The work presented in this thesis is a topological approach for understanding the formation of structures from the liquid state. The strong difference in the thermal transport properties of non- crystalline solid states as compared to crystalline counterparts is considered within this topological framework. Herein, orientational order in undercooled atomic liquids, and derivative solid states, is identified with a quaternion order parameter.
In light of the four-dimensional nature of quaternion numbers, spontaneous symmetry breaking from a symmetric high-temperature phase to a low-temperature phase that is globally orientationally ordered by a quaternion order parameter is forbidden in three- and four-dimensions. This is a higher-dimensional realization of the Mermin-Wagner theorem, which states that continuous symmetries cannot be spontaneously broken at finite temperatures in two- and one-dimensions.
Understanding the possible low-temperature ordered states that may exist in these scenarios (of restricted dimensions) has remained an important problem in condensed matter physics. In approaching a topological description of solidification in three-dimensions, as characterized by a quaternion orientational order parameter, it is instructive to first consider the process of quaternion orientational ordering in four-dimensions. This 4D system is a direct higher-dimensional analogue to planar models of complex n–vector ( n = 2) ordered systems, known as Josephson junction arrays.
Just as Josephson junction arrays may be described mathematically using a lattice quantum rotor model with O(2) symmetry, so too can 4D quaternion n–vector (n = 4) ordered systems be modeled using a lattice quantum rotor model with O(4) symmetry. O(n) quantum rotor models (that apply to n–vector ordered systems that exist in restricted dimensions) include kinetic and potential energy terms. It is the inclusion of the kinetic energy term that leads to the possible realization of two distinct ground states, because the potential and kinetic energy terms cannot be minimized simultaneously.
The potential energy term is minimized by the total alignment of O(n) rotors in the ground state, such that it is perfectly orientationally ordered and free of topological defects. On the other hand, minimization of the kinetic energy term favors a low-temperature state in which rotors throughout the system are maximally orientationally disordered.
In four-dimensions, the O(4) quantum rotor model may be used to describe a 4D plastic crystal that forms below the melting temperature. A plastic crystal is a mesomorphic state of matter between the liquid and solid states. The realization of distinct low-temperature states in four-dimensions, that are orientationally-ordered and orientationally-disordered, is compared with the realization of phase-coherent and phase-incoherent low-temperature states of O(2) Josephson junction arrays. Such planar arrays have been studied extensively as systems that demonstrate a topological ordering transition, of the Berezinskii-Kosterlitz-Thouless (BKT) type, that allows for the development of a low-temperature phase-coherent state.
In O(2) Josephson junction arrays, this topological ordering transition occurs within a gas of misorientational fluctuations in the form of topological point defects that belong to the fundamental homotopy group of the complex order parameter manifold (S1). In this thesis, the role that an analogous topological ordering transition of third homotopy group point defects in a four-dimensional O(4) quantum rotor model plays in solidification is investigated. Numerical Monte-Carlo simulations, of the four-dimensional O(4) quantum rotor model, provide evidence for the existence of this novel topological ordering transition of third homotopy group point defects.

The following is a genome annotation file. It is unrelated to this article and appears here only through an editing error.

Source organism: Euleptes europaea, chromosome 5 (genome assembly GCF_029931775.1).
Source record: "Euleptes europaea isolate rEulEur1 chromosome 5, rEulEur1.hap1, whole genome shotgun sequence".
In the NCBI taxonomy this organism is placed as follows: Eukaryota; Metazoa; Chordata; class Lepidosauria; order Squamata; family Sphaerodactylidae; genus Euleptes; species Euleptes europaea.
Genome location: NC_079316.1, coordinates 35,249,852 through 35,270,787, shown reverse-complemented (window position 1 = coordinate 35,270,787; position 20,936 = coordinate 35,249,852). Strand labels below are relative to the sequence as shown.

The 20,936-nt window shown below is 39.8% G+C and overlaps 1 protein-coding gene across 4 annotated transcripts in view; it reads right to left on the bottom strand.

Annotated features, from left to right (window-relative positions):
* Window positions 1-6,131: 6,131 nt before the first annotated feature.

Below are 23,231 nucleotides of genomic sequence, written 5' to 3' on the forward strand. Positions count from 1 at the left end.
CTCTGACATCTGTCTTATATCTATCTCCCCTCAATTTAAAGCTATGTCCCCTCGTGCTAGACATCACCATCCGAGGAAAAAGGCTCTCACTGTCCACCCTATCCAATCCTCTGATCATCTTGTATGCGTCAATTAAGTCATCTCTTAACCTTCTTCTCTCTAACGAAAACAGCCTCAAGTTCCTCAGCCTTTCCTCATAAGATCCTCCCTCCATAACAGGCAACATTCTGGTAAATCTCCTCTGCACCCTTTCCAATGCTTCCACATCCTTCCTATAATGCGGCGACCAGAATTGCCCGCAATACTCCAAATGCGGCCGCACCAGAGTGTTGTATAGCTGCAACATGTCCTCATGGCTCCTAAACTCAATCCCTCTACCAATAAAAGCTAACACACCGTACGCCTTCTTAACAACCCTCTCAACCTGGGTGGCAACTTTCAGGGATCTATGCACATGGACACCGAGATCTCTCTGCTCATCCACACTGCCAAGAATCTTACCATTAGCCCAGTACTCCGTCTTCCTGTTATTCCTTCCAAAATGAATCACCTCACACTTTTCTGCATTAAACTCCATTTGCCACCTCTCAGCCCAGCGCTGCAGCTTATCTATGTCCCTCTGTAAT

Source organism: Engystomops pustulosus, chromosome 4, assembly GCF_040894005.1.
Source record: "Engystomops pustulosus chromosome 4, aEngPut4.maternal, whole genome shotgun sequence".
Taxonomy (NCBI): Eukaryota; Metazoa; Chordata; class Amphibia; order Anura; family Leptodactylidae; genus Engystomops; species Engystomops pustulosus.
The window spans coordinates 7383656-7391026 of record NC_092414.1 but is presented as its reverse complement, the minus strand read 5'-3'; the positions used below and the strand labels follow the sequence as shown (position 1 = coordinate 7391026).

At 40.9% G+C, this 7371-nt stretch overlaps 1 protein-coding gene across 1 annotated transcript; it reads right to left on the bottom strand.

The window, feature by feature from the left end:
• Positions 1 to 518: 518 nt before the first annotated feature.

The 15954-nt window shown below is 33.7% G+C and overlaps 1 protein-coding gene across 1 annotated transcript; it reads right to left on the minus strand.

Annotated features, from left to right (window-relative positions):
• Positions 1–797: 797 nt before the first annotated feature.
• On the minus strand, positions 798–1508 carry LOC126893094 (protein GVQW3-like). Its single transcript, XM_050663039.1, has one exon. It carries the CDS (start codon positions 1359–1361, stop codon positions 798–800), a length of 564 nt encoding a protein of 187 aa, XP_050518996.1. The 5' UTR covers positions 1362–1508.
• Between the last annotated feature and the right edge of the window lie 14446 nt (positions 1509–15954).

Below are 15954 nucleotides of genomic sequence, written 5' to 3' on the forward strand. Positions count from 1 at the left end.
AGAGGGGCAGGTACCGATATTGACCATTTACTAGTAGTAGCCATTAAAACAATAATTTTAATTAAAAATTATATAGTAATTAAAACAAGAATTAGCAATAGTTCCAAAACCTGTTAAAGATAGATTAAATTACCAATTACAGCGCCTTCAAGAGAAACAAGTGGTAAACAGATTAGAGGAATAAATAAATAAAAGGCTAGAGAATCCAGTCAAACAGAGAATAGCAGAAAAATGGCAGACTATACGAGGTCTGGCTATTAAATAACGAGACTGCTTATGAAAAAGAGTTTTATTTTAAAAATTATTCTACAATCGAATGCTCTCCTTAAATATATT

A non-thermal transition between crystalline and non-crystalline solid ground states is considered to exist as the ratio of importance of kinetic and potential energy terms of the O(4) Hamiltonian is varied. In the range of dominant potential energy, with finite kinetic energy effects, topologically close-packed crystalline phases develop for which geometrical frustration forces a periodic arrangement of topological defects into the ground state (major skeleton network). In contrast, in the range of dominant kinetic energy, orientational disorder is frozen in at the glass transition temperature such that frustration induced topological defects are not well-ordered in the solid state.
Ultimately, the inverse temperature dependence of the thermal conductivity of crystalline and non-crystalline solid states that form from the undercooled atomic liquid is considered to be a con- sequence of the existence of a singularity at the point at which the potential and kinetic energy terms become comparable. This material transport property is viewed in analogue to the electrical transport properties of charged O(2) Josephson junction arrays, which likewise exhibit a singularity at a non-thermal phase transition between phase-coherent and phase-incoherent ground states.
|Advisor:||Laughlin, David E.|
|Commitee:||Davis, Robert F., McHenry, Michael E., Widom, Michael|
|School:||Carnegie Mellon University|
|Department:||Materials Science and Engineering|
|School Location:||United States -- Pennsylvania|
|Source:||DAI-B 80/01(E), Dissertation Abstracts International|
|Subjects:||Thermodynamics, Physics, Materials science|
|Keywords:||Glass, O4 quantum rotor model, Solidification, Su2, Symmetry breaking, Topological defects|
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